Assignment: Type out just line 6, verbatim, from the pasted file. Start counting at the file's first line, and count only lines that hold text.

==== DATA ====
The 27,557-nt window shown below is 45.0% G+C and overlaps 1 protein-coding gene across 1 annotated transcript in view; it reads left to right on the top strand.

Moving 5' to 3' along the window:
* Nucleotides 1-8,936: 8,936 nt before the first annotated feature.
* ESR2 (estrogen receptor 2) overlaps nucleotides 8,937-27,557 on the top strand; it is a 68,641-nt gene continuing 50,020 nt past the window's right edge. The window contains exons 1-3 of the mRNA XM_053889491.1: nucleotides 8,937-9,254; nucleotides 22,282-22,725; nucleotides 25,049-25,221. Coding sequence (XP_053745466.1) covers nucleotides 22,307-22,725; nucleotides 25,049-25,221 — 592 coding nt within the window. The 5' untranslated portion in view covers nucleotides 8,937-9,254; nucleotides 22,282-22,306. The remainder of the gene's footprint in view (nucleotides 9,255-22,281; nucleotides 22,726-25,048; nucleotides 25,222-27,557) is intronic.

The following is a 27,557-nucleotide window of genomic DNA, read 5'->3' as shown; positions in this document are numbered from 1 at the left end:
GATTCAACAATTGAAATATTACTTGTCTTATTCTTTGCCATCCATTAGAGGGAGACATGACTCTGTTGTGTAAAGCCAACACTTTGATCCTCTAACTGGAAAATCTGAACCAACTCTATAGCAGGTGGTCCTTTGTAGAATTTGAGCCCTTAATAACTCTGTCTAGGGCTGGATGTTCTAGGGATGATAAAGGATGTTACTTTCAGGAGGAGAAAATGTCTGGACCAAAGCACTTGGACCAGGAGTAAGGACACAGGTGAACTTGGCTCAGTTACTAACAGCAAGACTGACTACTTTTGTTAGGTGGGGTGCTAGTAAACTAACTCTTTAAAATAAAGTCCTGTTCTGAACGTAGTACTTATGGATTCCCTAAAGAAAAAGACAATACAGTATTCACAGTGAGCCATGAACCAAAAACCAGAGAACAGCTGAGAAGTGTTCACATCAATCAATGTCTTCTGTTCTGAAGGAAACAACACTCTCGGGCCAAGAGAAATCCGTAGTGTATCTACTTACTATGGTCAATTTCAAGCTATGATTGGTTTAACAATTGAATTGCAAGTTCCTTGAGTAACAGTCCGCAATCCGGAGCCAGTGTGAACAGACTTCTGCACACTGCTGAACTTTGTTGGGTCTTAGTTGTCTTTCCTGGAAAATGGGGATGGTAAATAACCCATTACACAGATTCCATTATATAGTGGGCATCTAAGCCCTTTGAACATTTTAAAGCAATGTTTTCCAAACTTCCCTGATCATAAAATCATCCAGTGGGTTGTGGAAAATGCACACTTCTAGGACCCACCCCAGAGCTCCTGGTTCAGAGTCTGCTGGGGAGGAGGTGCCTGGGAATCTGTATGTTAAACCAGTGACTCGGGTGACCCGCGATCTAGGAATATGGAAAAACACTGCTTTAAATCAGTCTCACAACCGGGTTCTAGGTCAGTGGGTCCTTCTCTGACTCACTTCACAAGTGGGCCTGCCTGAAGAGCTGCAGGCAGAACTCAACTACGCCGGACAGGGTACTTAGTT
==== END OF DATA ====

GATTCAACAATTGAAATATTACTTGTCTTATTCTTTGCCATCCATTAGAGGGAGACATGACTCTGTTGTGTAAAGCCAACACTTTGATCCTCTAACTGGAAAATCTGAACCAACTCTATAGCAGGTGGTCCTTTGTAGAATTTGAGCCCTTAATAACTCTGTCTAGGGCTGGATGTTCTAGGGATGATAAAGGATGTTACTTTCAGGAGGAGAAAATGTCTGGACCAAAGCACTTGGACCAGGAGTAAGGACACAGGTGAACTTGGCTCAGTTACTAACAGCAAGACTGACTACTTTTGTTAGGTGGGGTGCTAGTAAACTAACTCTTTAAAATAAAGTCCTGTTCTGAACGTAGTACTTATGGATTCCCTAAAGAAAAAGACAATACAGTATTCACAGTGAGCCATGAACCAAAAACCAGAGAACAGCTGAGAAGTGTTCACATCAATCAATGTCTTCTGTTCTGAAGGAAACAACACTCTCGGGCCAAGAGAAATCCGTAGTGTATCTACTTACTATGGTCAATTTCAAGCTATGATTGGTTTAACAATTGAATTGCAAGTTCCTTGAGTAACAGTCCGCAATCCGGAGCCAGTGTGAACAGACTTCTGCACACTGCTGAACTTTGTTGGGTCTTAGTTGTCTTTCCTGGAAAATGGGGATGGTAAATAACCCATTACACAGATTCCATTATATAGTGGGCATCTAAGCCCTTTGAACATTTTAAAGCAATGTTTTCCAAACTTCCCTGATCATAAAATCATCCAGTGGGTTGTGGAAAATGCACACTTCTAGGACCCACCCCAGAGCTCCTGGTTCAGAGTCTGCTGGGGAGGAGGTGCCTGGGAATCTGTATGTTAAACCAGTGACTCGGGTGACCCGCGATCTAGGAATATGGAAAAACACTGCTTTAAATCAGTCTCACAACCGGGTTCTAGGTCAGTGGGTCCTTCTCTGACTCACTTCACAAGTGGGCCTGCCTGAAGAGCTGCAGGCAGAACTCAACTACGCCGGACAGGGTACTTAGTT